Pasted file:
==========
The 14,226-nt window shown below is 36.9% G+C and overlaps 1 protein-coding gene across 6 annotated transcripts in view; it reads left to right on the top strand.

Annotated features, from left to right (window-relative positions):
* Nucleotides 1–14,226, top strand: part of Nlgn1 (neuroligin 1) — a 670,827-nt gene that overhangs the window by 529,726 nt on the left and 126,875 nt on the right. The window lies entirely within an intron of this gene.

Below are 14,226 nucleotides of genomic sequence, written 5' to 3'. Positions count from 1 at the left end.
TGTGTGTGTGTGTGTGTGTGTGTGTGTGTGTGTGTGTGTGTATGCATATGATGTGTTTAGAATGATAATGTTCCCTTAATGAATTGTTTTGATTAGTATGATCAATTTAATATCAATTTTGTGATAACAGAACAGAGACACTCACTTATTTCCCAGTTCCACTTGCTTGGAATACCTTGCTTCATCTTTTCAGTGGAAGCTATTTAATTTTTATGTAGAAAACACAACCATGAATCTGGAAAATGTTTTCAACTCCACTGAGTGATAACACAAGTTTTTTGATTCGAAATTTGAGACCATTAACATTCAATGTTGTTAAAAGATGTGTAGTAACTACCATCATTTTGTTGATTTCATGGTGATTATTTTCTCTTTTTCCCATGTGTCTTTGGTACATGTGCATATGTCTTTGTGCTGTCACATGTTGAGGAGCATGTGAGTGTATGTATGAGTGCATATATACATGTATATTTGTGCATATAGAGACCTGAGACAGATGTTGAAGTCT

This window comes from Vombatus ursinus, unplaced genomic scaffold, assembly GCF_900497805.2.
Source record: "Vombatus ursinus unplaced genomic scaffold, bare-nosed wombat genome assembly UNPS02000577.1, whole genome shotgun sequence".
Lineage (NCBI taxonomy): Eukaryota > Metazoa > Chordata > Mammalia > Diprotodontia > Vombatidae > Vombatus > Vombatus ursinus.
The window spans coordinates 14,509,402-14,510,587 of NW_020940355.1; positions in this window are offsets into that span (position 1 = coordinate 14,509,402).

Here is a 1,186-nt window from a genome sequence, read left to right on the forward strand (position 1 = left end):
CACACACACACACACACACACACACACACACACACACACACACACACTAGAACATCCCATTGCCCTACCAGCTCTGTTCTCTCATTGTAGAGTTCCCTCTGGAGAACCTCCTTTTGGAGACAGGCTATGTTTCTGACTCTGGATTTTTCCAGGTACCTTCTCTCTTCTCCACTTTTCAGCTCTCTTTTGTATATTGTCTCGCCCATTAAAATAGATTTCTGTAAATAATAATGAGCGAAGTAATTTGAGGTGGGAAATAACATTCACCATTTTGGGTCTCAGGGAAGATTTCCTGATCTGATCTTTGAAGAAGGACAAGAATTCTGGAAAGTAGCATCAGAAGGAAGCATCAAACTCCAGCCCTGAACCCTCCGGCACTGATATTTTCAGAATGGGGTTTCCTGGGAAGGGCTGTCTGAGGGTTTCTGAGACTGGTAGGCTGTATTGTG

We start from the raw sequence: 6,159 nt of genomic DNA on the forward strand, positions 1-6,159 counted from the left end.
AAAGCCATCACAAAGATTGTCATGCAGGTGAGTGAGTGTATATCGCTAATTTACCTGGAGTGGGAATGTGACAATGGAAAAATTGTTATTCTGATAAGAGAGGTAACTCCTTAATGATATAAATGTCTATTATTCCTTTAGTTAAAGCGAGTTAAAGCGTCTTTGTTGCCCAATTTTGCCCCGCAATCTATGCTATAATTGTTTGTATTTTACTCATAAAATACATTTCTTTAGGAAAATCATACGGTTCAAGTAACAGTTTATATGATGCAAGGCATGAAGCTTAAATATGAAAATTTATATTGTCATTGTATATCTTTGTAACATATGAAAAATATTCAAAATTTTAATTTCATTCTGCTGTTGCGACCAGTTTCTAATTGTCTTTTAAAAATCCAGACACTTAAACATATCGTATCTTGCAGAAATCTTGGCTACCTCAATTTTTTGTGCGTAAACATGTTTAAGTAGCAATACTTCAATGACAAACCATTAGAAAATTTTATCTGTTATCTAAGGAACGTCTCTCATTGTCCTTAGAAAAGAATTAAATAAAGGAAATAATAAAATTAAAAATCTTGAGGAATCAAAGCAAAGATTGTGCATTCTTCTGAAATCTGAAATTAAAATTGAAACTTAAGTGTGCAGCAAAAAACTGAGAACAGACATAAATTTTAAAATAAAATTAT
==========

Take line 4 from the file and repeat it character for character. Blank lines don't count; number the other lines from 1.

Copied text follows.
Below are 14,226 nucleotides of genomic sequence, written 5' to 3'. Positions count from 1 at the left end.